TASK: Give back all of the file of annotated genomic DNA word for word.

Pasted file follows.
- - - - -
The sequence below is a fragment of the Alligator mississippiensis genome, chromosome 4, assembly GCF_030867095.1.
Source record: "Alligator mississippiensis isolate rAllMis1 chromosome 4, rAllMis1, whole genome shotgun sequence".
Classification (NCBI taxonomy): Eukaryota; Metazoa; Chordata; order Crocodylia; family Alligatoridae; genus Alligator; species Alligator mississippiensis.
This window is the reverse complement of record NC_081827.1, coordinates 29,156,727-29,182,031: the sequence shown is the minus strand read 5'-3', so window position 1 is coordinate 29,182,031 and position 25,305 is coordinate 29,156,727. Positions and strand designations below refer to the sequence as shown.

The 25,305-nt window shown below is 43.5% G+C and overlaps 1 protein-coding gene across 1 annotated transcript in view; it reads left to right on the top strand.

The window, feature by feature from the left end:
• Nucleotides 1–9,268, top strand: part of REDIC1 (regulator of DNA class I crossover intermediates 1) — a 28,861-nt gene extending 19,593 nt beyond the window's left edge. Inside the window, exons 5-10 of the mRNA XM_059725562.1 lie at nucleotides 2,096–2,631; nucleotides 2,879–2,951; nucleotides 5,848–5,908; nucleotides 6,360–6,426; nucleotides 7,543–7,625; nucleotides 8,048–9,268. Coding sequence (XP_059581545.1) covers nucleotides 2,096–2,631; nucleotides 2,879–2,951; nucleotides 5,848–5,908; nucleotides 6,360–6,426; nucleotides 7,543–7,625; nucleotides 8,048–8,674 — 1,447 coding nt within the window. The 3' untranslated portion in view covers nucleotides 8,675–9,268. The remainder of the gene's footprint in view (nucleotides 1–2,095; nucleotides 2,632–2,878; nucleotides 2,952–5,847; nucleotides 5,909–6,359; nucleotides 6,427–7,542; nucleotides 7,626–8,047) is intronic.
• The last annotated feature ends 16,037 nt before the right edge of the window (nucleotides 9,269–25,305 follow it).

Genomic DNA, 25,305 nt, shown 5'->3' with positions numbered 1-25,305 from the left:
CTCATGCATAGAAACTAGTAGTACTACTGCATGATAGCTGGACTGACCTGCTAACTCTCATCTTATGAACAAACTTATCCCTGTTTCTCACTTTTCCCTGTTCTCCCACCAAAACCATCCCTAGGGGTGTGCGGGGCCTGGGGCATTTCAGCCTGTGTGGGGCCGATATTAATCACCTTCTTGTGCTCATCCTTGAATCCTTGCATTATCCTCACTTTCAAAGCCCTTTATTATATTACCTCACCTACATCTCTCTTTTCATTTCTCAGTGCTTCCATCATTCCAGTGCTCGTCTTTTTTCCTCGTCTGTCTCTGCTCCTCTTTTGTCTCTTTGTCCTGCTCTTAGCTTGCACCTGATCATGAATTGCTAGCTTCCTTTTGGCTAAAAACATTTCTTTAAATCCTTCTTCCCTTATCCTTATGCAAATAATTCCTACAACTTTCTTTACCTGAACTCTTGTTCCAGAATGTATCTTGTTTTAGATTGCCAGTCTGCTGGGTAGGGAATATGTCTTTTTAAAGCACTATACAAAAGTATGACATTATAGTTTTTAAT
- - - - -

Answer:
The sequence below is a fragment of the Alligator mississippiensis genome, chromosome 4, assembly GCF_030867095.1.
Source record: "Alligator mississippiensis isolate rAllMis1 chromosome 4, rAllMis1, whole genome shotgun sequence".
Classification (NCBI taxonomy): Eukaryota; Metazoa; Chordata; order Crocodylia; family Alligatoridae; genus Alligator; species Alligator mississippiensis.
This window is the reverse complement of record NC_081827.1, coordinates 29,156,727-29,182,031: the sequence shown is the minus strand read 5'-3', so window position 1 is coordinate 29,182,031 and position 25,305 is coordinate 29,156,727. Positions and strand designations below refer to the sequence as shown.

The 25,305-nt window shown below is 43.5% G+C and overlaps 1 protein-coding gene across 1 annotated transcript in view; it reads left to right on the top strand.

The window, feature by feature from the left end:
• Nucleotides 1–9,268, top strand: part of REDIC1 (regulator of DNA class I crossover intermediates 1) — a 28,861-nt gene extending 19,593 nt beyond the window's left edge. Inside the window, exons 5-10 of the mRNA XM_059725562.1 lie at nucleotides 2,096–2,631; nucleotides 2,879–2,951; nucleotides 5,848–5,908; nucleotides 6,360–6,426; nucleotides 7,543–7,625; nucleotides 8,048–9,268. Coding sequence (XP_059581545.1) covers nucleotides 2,096–2,631; nucleotides 2,879–2,951; nucleotides 5,848–5,908; nucleotides 6,360–6,426; nucleotides 7,543–7,625; nucleotides 8,048–8,674 — 1,447 coding nt within the window. The 3' untranslated portion in view covers nucleotides 8,675–9,268. The remainder of the gene's footprint in view (nucleotides 1–2,095; nucleotides 2,632–2,878; nucleotides 2,952–5,847; nucleotides 5,909–6,359; nucleotides 6,427–7,542; nucleotides 7,626–8,047) is intronic.
• The last annotated feature ends 16,037 nt before the right edge of the window (nucleotides 9,269–25,305 follow it).

Genomic DNA, 25,305 nt, shown 5'->3' with positions numbered 1-25,305 from the left:
CTCATGCATAGAAACTAGTAGTACTACTGCATGATAGCTGGACTGACCTGCTAACTCTCATCTTATGAACAAACTTATCCCTGTTTCTCACTTTTCCCTGTTCTCCCACCAAAACCATCCCTAGGGGTGTGCGGGGCCTGGGGCATTTCAGCCTGTGTGGGGCCGATATTAATCACCTTCTTGTGCTCATCCTTGAATCCTTGCATTATCCTCACTTTCAAAGCCCTTTATTATATTACCTCACCTACATCTCTCTTTTCATTTCTCAGTGCTTCCATCATTCCAGTGCTCGTCTTTTTTCCTCGTCTGTCTCTGCTCCTCTTTTGTCTCTTTGTCCTGCTCTTAGCTTGCACCTGATCATGAATTGCTAGCTTCCTTTTGGCTAAAAACATTTCTTTAAATCCTTCTTCCCTTATCCTTATGCAAATAATTCCTACAACTTTCTTTACCTGAACTCTTGTTCCAGAATGTATCTTGTTTTAGATTGCCAGTCTGCTGGGTAGGGAATATGTCTTTTTAAAGCACTATACAAAAGTATGACATTATAGTTTTTAAT